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The pressure to innovate is increasing

If we accept this proposition, the first question to ask is: what is innovation?

There is no straightforward answer to this question, although everyone thinks they know what it is. Just one example: a search for the most innovative companies in 2017 shows that there are two completely differing perspectives. The Forbes list of the 50 most innovative companies does not include a single German business. By contrast, a study by a major international consultancy firm has Siemens ranked as the top Germany company in 21st place. Which one is correct? They both are. This is because there is no standard definition of innovation. The term innovation, or invention, emerged back in the year 200 AD and meant change or renewal. The term has transformed over the centuries. In the early 20th century, Schumpeter gave consideration to the term innovation again and defined five types:

  1. The manufacture of a new product or new product quality
  2. The adoption of a new, previously unknown production method – but not necessarily based on an invention
  3. The development of a new sales market where a line of industry had not previously been "introduced" - irrespective of whether this market was already in existence or not
  4. The opening up of a new source of supply for raw materials or semi-finished products
  5. A process of reorganisation, such as the creation or abolition of a monopoly position

What all these types of innovation have in common is that they emerge spontaneously and intermittently. Only then can we speak of innovation. In this context, there are numerous opportunities for a company to be innovative.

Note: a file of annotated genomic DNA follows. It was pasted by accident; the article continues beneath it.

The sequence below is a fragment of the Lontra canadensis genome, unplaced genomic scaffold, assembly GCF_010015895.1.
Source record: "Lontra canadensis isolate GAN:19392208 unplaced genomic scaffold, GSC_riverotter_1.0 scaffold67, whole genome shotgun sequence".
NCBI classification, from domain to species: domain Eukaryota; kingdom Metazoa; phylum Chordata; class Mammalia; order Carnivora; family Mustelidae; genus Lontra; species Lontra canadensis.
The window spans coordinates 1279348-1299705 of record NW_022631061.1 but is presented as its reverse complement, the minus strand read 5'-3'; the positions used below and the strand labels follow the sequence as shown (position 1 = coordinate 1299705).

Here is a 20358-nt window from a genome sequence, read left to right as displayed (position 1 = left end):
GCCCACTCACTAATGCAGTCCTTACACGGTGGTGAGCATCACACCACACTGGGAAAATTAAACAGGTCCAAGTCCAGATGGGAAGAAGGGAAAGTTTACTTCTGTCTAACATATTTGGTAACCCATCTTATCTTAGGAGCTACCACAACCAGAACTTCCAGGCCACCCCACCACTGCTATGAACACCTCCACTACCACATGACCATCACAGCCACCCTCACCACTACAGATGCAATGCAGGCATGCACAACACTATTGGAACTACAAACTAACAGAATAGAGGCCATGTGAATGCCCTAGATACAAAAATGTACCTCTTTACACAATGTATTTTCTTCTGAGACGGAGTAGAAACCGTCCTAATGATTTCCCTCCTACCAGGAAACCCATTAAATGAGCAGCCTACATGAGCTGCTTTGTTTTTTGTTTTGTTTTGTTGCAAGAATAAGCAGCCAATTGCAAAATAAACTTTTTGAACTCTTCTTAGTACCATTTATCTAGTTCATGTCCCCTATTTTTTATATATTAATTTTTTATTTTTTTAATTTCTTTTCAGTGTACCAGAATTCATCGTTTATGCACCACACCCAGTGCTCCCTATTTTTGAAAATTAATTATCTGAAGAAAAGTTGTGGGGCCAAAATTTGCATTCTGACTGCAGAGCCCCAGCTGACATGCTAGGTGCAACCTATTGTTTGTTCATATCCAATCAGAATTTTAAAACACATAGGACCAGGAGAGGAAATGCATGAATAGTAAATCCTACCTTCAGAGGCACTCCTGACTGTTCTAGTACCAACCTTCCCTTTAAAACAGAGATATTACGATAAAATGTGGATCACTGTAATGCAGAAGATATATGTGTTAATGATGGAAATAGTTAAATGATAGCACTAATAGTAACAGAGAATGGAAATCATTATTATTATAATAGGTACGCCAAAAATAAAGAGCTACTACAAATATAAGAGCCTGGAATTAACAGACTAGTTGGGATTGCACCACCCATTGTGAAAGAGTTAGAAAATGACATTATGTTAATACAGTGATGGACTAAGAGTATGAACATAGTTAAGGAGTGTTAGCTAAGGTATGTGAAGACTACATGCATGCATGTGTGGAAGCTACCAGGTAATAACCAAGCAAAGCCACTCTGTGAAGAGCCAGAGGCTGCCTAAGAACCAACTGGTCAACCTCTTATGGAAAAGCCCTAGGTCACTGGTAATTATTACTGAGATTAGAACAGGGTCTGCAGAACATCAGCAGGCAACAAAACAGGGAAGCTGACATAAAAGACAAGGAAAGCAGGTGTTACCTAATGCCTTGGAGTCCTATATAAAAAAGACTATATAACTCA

A second key aspect of innovations relates to the various cycles that are determined by an innovation. Innovations that bring about profound changes in virtually all spheres of life, in turn triggering further innovations, are referred to as fundamental innovations. Speculating whether something has the potential to be a fundamental innovation involves a good deal of presumption, as this can only be accurately judged in retrospect, i.e. after around 2 generations. A second innovation cycle is driven by investments in new means of production. A new product or process is implemented using new methods. Depending on investment volumes, this cycle takes between 6 and 12 years. Lasting just 3 to 6 years, the third innovation cycle is also the shortest. In this case, the driving force behind innovation is the expectation of quick profits.

So when we talk about an increasing pressure to innovate we are actually referring to the pressure on companies to increase their short-term gains through innovation. Applied to Schumpeter's five types of innovation, this means:

  1. Which product/service can I develop within a maximum of three years to achieve additional profits?
  2. Which production process – including in new combinations – will give me a short-term cost advantage?
  3. How can I quickly tap into a new sales market?
  4. What potential does the supplier market offer me in terms of new procurement sources?
  5. How can I quickly achieve a unique selling point?

With its approaches to Design2Value, smart product creation, agile working methods and new business models, INNOand provides the right instruments to respond to these questions.